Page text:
First British LGBT retirement home to open in London

·3-min read
An LGBT retirement home will shortly open in London.

In a first for the United Kingdom, a dedicated retirement home for members of the LGBT community is set to open in 2021, thanks to support from the city of London. The building for the new facility, which boasts a restaurant, bar and rooftop terrace, was designed by architect Norman Foster.

Breaking new ground in the UK, Mayor of London Sadiq Khan has confirmed that the Greater London Authority's Community Housing Fund will provide a loan of 5.7 million pounds sterling for the creation of a new retirement home that will be the first of its kind. Located in the Vauxhall neighbourhood on the south bank of the Thames, the new facility will specifically cater to members of the LGBT community.

"London is an open, diverse, inclusive city, and I'm delighted to see these long-held plans come to fruition with the help of this loan, ... Older Londoners deserve to be able to enjoy their later years in comfort and security," declared Sadiq Khan.

The 19 units to be made available in the project designed by the renowned British architect Norman Foster will offer a choice of one or two bedrooms. The new home will also provide high-end services, including a restaurant, bar, rooftop terrace and a "floating garden," as well as round-the-clock access to medical care. The first tenants are set to move in by mid-summer 2021.

Tonic Housing, the non-profit at the helm of the new project, was keen to voice its enthusiasm: "Tonic@Bankhouse will create a unique offering of housing with care that celebrates LGBT+ identities with the community at the very heart of their homes. Tonic will co-create events and activities with residents based on their interests, including collaborations with other LGBT+ organisations and support providers."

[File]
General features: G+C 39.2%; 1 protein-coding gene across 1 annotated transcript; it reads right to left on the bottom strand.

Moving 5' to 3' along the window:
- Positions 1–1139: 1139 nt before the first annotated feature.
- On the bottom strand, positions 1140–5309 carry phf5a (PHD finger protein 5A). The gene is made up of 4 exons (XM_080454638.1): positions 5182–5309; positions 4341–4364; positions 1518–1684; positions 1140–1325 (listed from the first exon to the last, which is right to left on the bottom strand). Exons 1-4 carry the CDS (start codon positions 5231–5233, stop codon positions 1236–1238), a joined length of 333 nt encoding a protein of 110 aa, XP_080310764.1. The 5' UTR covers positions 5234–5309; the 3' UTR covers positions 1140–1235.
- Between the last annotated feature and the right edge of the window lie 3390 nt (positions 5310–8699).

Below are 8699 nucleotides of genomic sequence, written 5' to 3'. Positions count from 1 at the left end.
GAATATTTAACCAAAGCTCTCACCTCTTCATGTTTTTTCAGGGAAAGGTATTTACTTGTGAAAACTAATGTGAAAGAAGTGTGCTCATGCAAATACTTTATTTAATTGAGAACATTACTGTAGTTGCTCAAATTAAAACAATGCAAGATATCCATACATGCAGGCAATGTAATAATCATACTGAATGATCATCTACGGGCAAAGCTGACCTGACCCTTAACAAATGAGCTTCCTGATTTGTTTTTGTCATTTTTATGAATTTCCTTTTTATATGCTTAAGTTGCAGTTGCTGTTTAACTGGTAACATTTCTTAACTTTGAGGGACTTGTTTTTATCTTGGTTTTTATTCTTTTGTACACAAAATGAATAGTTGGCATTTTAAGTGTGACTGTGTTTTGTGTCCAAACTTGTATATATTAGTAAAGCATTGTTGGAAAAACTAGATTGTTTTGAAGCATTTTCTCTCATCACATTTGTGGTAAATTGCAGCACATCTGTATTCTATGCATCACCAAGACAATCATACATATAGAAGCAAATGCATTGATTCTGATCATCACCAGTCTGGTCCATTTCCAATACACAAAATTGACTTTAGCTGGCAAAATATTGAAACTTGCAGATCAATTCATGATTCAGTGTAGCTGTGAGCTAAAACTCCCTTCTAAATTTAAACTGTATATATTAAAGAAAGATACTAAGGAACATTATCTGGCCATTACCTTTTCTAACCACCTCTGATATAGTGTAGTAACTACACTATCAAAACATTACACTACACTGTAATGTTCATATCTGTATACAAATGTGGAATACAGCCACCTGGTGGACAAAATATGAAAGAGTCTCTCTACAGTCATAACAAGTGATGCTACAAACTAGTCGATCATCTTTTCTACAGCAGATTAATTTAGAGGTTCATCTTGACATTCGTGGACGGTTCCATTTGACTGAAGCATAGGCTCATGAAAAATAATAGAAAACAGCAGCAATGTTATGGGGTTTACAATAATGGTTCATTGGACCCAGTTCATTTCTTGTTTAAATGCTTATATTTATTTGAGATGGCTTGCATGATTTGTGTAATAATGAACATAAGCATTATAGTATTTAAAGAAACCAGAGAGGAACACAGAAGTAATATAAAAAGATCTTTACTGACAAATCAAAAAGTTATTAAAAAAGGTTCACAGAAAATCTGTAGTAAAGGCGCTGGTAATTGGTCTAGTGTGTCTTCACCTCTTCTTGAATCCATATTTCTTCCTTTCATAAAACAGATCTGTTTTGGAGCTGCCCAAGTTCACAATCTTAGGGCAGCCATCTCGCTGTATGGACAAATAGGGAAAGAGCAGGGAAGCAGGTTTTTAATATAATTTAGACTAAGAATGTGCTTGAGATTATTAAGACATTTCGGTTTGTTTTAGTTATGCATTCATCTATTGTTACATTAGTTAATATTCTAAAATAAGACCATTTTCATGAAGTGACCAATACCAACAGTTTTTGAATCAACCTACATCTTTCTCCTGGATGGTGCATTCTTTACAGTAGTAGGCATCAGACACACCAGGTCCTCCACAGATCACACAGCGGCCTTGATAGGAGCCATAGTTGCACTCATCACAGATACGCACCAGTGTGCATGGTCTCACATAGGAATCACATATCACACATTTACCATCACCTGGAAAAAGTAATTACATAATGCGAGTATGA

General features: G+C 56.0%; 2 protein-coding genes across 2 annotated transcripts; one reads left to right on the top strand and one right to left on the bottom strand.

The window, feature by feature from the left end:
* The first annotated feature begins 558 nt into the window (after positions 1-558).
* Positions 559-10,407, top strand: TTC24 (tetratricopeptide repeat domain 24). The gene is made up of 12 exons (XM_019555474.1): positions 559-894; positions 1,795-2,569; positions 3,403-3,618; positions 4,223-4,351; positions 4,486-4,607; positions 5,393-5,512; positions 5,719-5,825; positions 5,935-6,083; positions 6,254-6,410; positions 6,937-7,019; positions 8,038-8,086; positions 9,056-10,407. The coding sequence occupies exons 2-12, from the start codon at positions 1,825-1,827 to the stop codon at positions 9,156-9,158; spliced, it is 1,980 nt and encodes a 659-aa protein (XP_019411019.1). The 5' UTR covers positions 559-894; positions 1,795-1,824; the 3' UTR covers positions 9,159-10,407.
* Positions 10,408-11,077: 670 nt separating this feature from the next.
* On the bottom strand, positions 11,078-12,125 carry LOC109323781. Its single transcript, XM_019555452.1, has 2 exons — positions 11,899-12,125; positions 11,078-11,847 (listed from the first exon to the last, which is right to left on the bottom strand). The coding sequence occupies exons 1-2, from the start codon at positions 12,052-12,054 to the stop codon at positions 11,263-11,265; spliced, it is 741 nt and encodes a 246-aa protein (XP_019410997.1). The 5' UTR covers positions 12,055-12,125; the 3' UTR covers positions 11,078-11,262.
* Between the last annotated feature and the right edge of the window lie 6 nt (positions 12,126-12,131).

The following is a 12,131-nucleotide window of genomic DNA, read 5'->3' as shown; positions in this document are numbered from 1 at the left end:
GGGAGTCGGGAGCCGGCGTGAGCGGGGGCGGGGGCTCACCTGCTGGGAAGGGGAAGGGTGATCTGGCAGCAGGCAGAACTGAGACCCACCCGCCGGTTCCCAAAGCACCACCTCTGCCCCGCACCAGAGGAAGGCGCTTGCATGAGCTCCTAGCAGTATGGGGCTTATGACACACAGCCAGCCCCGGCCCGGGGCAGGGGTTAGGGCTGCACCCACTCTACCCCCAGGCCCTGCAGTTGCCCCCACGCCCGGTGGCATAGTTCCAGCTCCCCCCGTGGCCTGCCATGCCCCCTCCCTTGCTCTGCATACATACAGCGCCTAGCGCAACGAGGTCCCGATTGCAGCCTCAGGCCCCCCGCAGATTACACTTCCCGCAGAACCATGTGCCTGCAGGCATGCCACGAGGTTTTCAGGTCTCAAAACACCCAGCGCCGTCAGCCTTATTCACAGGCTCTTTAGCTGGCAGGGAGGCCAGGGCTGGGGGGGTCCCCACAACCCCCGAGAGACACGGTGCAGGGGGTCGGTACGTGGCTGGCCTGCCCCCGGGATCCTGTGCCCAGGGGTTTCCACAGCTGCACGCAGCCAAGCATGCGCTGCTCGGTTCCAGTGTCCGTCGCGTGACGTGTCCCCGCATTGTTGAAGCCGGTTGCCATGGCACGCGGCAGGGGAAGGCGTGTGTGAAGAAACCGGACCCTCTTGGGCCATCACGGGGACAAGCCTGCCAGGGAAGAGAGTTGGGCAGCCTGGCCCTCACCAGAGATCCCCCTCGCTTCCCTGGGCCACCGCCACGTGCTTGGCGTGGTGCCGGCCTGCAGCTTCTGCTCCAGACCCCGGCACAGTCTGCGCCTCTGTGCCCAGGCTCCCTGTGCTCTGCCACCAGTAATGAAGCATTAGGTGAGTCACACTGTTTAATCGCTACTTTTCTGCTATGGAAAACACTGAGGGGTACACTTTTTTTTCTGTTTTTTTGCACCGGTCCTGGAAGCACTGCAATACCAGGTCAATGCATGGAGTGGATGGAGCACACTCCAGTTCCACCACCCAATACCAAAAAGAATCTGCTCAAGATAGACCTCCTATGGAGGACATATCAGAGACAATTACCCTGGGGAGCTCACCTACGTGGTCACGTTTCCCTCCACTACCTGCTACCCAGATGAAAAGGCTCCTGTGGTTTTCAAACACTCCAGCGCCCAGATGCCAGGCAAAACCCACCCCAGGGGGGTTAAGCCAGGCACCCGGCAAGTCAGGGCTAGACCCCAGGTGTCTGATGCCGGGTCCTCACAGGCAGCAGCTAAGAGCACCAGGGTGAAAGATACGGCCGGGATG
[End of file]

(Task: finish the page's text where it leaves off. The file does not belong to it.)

Safety and special care

In France former retirement home director Stéphane Sauvé, is campaigning for a project similar to the one proposed by Tonic Housing, "La Maison des solidarités." "Working as a care-home manager, I was witness to discrimination against the gay community." He notably cites an incident when no-one was willing to dance with Madame Martin, "an unabashed lesbian," during a tea dance because she was viewed as "contagious."

"If, through ignorance, I had not been confronted with this question, I wouldn't want to wait until my final years to open my chakras. When you have moral values, you don't want to change them at the end of your life," explains Stéphane Sauvé.

Along with discrimination, the LGBT minority is also faced with health issues that are similar but also different to those commonly found in retirement homes. "American studies have shown that they have more pre-existing conditions, more diabetes, more issues with addiction, anxiety and depression. And that is not to mention the section of this population that is HIV-positive or hormonal treatments for transgender retirees. We don't know how they are going to grow old."

End-of-life companionship

"I'm 49 years old, I'm gay, and I don't have any children. Like everyone else, I wonder who will be there for me," adds Stéphane Sauvé. "Most members of the LGBT community do not have children, and thus are less likely to benefit from end-of-life help. They are a more isolated public."

According to the former retirement home director, these reasons are more than sufficient to dismiss any accusation of communitarianism. "All the more so because the LBGT environment will be straight-friendly."

The development in London is not the first of its kind worldwide. Similar initiatives already exist in Canada, Spain, the United States and Australia. In France, the cities of Nice, Lyon, Montreuil, Romainville and Paris have expressed an interest in the project.

Mylène Bertaux